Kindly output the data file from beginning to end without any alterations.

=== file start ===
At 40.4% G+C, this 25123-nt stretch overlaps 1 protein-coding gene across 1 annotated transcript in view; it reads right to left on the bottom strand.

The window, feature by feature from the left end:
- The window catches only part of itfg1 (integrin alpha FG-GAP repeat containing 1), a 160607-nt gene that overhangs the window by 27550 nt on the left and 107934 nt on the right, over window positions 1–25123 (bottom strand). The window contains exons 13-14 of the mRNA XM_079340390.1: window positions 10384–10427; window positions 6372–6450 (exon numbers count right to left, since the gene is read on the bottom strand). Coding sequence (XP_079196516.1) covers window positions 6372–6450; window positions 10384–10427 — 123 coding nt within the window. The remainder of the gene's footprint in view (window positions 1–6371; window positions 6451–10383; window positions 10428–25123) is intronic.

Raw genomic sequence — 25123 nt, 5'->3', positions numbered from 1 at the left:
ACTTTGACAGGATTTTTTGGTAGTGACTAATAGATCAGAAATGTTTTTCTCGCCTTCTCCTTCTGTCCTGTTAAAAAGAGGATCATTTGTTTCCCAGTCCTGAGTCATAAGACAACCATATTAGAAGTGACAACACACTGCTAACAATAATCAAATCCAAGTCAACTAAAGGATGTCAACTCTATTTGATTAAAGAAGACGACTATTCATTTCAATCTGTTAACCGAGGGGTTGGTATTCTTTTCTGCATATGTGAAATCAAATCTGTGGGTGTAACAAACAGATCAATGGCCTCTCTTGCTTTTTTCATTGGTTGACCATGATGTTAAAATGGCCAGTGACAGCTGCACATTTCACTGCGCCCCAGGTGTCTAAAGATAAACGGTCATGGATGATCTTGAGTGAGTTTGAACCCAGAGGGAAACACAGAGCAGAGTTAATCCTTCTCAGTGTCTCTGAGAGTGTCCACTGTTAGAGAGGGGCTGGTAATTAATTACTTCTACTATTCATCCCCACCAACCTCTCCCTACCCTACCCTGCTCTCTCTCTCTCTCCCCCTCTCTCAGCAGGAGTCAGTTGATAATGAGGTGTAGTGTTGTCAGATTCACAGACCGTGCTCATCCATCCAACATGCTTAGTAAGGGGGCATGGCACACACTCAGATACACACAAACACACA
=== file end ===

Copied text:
At 40.4% G+C, this 25123-nt stretch overlaps 1 protein-coding gene across 1 annotated transcript in view; it reads right to left on the bottom strand.

The window, feature by feature from the left end:
- The window catches only part of itfg1 (integrin alpha FG-GAP repeat containing 1), a 160607-nt gene that overhangs the window by 27550 nt on the left and 107934 nt on the right, over window positions 1–25123 (bottom strand). The window contains exons 13-14 of the mRNA XM_079340390.1: window positions 10384–10427; window positions 6372–6450 (exon numbers count right to left, since the gene is read on the bottom strand). Coding sequence (XP_079196516.1) covers window positions 6372–6450; window positions 10384–10427 — 123 coding nt within the window. The remainder of the gene's footprint in view (window positions 1–6371; window positions 6451–10383; window positions 10428–25123) is intronic.

Raw genomic sequence — 25123 nt, 5'->3', positions numbered from 1 at the left:
ACTTTGACAGGATTTTTTGGTAGTGACTAATAGATCAGAAATGTTTTTCTCGCCTTCTCCTTCTGTCCTGTTAAAAAGAGGATCATTTGTTTCCCAGTCCTGAGTCATAAGACAACCATATTAGAAGTGACAACACACTGCTAACAATAATCAAATCCAAGTCAACTAAAGGATGTCAACTCTATTTGATTAAAGAAGACGACTATTCATTTCAATCTGTTAACCGAGGGGTTGGTATTCTTTTCTGCATATGTGAAATCAAATCTGTGGGTGTAACAAACAGATCAATGGCCTCTCTTGCTTTTTTCATTGGTTGACCATGATGTTAAAATGGCCAGTGACAGCTGCACATTTCACTGCGCCCCAGGTGTCTAAAGATAAACGGTCATGGATGATCTTGAGTGAGTTTGAACCCAGAGGGAAACACAGAGCAGAGTTAATCCTTCTCAGTGTCTCTGAGAGTGTCCACTGTTAGAGAGGGGCTGGTAATTAATTACTTCTACTATTCATCCCCACCAACCTCTCCCTACCCTACCCTGCTCTCTCTCTCTCTCCCCCTCTCTCAGCAGGAGTCAGTTGATAATGAGGTGTAGTGTTGTCAGATTCACAGACCGTGCTCATCCATCCAACATGCTTAGTAAGGGGGCATGGCACACACTCAGATACACACAAACACACA